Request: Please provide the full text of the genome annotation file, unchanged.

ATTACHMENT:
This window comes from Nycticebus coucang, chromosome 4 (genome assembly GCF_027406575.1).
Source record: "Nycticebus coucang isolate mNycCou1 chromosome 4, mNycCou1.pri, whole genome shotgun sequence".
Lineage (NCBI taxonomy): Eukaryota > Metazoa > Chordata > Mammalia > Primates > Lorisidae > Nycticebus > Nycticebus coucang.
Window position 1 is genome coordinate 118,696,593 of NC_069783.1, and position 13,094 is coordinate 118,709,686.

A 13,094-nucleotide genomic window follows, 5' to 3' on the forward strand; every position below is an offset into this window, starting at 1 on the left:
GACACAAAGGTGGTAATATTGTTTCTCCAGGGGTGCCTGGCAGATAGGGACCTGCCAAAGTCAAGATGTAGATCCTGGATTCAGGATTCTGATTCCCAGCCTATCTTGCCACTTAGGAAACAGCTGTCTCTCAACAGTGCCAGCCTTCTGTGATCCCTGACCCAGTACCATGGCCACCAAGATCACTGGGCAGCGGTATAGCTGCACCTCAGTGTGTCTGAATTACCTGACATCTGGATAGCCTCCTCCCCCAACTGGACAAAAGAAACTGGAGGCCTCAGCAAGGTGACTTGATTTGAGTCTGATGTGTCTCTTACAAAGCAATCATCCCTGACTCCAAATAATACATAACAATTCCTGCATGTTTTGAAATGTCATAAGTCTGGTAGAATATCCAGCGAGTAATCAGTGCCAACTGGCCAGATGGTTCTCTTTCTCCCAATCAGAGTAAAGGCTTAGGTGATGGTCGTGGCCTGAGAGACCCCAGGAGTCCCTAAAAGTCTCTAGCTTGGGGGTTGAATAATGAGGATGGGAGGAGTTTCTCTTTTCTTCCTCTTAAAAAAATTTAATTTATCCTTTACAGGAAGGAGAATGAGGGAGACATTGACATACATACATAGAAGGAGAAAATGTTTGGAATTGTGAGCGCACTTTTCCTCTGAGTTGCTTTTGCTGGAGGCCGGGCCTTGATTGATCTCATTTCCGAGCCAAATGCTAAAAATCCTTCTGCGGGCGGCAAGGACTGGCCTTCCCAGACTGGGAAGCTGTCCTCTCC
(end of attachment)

This window comes from Nycticebus coucang, chromosome 4 (genome assembly GCF_027406575.1).
Source record: "Nycticebus coucang isolate mNycCou1 chromosome 4, mNycCou1.pri, whole genome shotgun sequence".
Lineage (NCBI taxonomy): Eukaryota > Metazoa > Chordata > Mammalia > Primates > Lorisidae > Nycticebus > Nycticebus coucang.
Window position 1 is genome coordinate 118,696,593 of NC_069783.1, and position 13,094 is coordinate 118,709,686.

A 13,094-nucleotide genomic window follows, 5' to 3' on the forward strand; every position below is an offset into this window, starting at 1 on the left:
GACACAAAGGTGGTAATATTGTTTCTCCAGGGGTGCCTGGCAGATAGGGACCTGCCAAAGTCAAGATGTAGATCCTGGATTCAGGATTCTGATTCCCAGCCTATCTTGCCACTTAGGAAACAGCTGTCTCTCAACAGTGCCAGCCTTCTGTGATCCCTGACCCAGTACCATGGCCACCAAGATCACTGGGCAGCGGTATAGCTGCACCTCAGTGTGTCTGAATTACCTGACATCTGGATAGCCTCCTCCCCCAACTGGACAAAAGAAACTGGAGGCCTCAGCAAGGTGACTTGATTTGAGTCTGATGTGTCTCTTACAAAGCAATCATCCCTGACTCCAAATAATACATAACAATTCCTGCATGTTTTGAAATGTCATAAGTCTGGTAGAATATCCAGCGAGTAATCAGTGCCAACTGGCCAGATGGTTCTCTTTCTCCCAATCAGAGTAAAGGCTTAGGTGATGGTCGTGGCCTGAGAGACCCCAGGAGTCCCTAAAAGTCTCTAGCTTGGGGGTTGAATAATGAGGATGGGAGGAGTTTCTCTTTTCTTCCTCTTAAAAAAATTTAATTTATCCTTTACAGGAAGGAGAATGAGGGAGACATTGACATACATACATAGAAGGAGAAAATGTTTGGAATTGTGAGCGCACTTTTCCTCTGAGTTGCTTTTGCTGGAGGCCGGGCCTTGATTGATCTCATTTCCGAGCCAAATGCTAAAAATCCTTCTGCGGGCGGCAAGGACTGGCCTTCCCAGACTGGGAAGCTGTCCTCTCC